When we walked into the tavern, we were greeted with a neighborhood bar vibe with plenty of German artwork on the walls and a full bar complete with no frills beers.  Look elsewhere if you’re hankering for really off the wall beer flavors.  99% of their beers hail from either Germany or Austria, and my personal favorite is the dark but super smooth Austrian Hirter Morchl dunkel.  We were sat in the dining room in the rear of the tavern, and it might be a bit tight if it is busy around dinnertime.  As we looked over the menu that was bedecked in the classic Hofbrau blue, we decided to start our meal off with hackepeter ($11.95) and potato pancakes ($7.95).  While potato pancakes are pretty straight foward in terms of their origin, but hackepeter is more commonly known as mett in Germany, Belgium, and the Netherlands.  The hackepeter term is more common in northern and eastern Germany, specifically Berlin.  However, mett comes from the Old Saxon word “meti” or “food” or low German for “chopped pork meat”.  The really interesting part of this dish was that it was served in the traditional manner: raw on pieces of fresh bread.   The steak tartare was accompanied with onions and capers and a bottle of Maggi sauce which is kind of like a European take on soy sauce.  From the first to the last bite, I was hooked on this rich and filling appetizer.  The meat melted in your mouth on the soft bread and had notes of garlic and fennel which blended perfectly with the crunchy white onions, pickled capers, and salty Maggi sauce.  I highly recommend this Old World favorite.  The potato pancakes also were top notch with a crispy golden brown outside and a soft but not greazy inside.  Once we were finished, we moved on to our main entrees.  I decided to order the rouladen ($20.95 for the regular size or $14 for the small).  I had the option of soup or salad, but I went with the mixed green salad.  However, I would highly recommend their pickled cucumber salad as well.  When our food came out, we were also treated to a mini loaf of warm brown rye with butter.  It was simple, but also very fresh and filling.  Thankfully I didn’t eat too much of the bread because the rouladen was transcendent.  It consisted of thin cuts of beef wrapped around a mix of bacon, onions, pickles, and mustard served in a brown gravy.  As most meals in life, the food that looks the least impressive is often the most comforting and satisfying.  While I couldn’t taste the pickle or mustard as I’d like, the bacon and onions naturally overpowered the filling in a good way.  The beef was very flavorful and not overcooked.  The spaetzel on the side was good, but I’m not a big fan of spaetzel to begin with.  My wife and her friend swear by it though, so I’d say go for it!  The red cabbage was uber-sour, so beware if you’re sensitive to very bold and powerful flavors.  From other visits, I would also recommend the thuringer and the schnitzels for main dishes.  By the time we were full (very easy to do because the portions are huge), we came to the most interesting part of the meal with the after dinner drink.  This is a German tradition of combining herbs with strong liquor to combat digestive issues after a meal similar to the French digestif.  Laschet’s offers a wide variety of schnapps flavors, and I went with the apple-peach mix.  Apparently for men, it’s the equivalent of ordering an appletini or a cosmopolitan as our waiter scoffed at my choice.  Regardless of his opinion, the shot was sweet and delicious!  Fellas, if you don’t want any judgement, go with the apple or apple/pear mix.  They’re all delicious palate cleansers, but I think the doppel korn will be last on my list for future visits.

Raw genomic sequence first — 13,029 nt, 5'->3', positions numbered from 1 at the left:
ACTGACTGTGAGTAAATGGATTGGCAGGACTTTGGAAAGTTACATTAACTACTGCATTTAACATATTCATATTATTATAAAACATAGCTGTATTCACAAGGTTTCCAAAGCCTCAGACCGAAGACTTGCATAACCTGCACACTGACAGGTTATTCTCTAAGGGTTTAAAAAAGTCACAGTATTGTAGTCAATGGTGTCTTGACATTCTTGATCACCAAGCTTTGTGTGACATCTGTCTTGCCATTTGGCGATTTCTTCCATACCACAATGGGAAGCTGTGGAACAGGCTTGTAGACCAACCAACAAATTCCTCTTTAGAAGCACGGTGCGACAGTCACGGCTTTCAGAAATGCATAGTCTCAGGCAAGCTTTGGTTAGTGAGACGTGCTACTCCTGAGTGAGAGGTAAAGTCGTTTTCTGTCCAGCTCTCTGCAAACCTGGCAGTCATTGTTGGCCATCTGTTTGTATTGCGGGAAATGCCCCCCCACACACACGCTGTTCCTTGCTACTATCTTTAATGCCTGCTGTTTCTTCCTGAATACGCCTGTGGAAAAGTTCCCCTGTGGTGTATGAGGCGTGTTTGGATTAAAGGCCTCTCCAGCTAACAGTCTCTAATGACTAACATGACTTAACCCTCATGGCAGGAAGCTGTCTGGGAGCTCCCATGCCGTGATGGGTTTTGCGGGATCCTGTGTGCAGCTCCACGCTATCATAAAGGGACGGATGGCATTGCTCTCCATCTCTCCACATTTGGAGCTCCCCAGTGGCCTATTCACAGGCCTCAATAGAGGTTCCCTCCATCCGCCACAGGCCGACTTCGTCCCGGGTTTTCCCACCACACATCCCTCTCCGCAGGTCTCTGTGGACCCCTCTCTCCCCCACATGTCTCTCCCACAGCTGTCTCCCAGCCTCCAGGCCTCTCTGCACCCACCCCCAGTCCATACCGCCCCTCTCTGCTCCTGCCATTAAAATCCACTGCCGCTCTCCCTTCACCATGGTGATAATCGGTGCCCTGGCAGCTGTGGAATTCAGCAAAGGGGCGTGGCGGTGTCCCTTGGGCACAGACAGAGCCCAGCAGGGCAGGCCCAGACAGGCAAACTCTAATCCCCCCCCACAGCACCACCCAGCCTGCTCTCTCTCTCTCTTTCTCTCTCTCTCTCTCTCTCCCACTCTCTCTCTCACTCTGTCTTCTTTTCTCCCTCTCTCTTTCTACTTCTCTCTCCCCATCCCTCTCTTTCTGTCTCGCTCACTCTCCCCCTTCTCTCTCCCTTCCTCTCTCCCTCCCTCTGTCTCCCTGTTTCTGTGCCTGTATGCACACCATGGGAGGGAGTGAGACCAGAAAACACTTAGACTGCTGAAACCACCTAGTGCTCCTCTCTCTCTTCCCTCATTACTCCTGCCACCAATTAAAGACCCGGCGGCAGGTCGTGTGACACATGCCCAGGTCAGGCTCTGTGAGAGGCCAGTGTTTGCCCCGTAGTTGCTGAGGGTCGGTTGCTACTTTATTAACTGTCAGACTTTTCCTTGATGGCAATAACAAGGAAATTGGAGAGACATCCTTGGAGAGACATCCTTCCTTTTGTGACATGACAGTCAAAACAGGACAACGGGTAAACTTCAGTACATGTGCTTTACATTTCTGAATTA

Overall, I highly recommend a visit to Lachet’s Inn if you want a taste of old-school Germany in Chicago.  Giant portions of fresh food for reasonable prices with plenty of hospitality.  Now that’s what I call gemütlichkeit!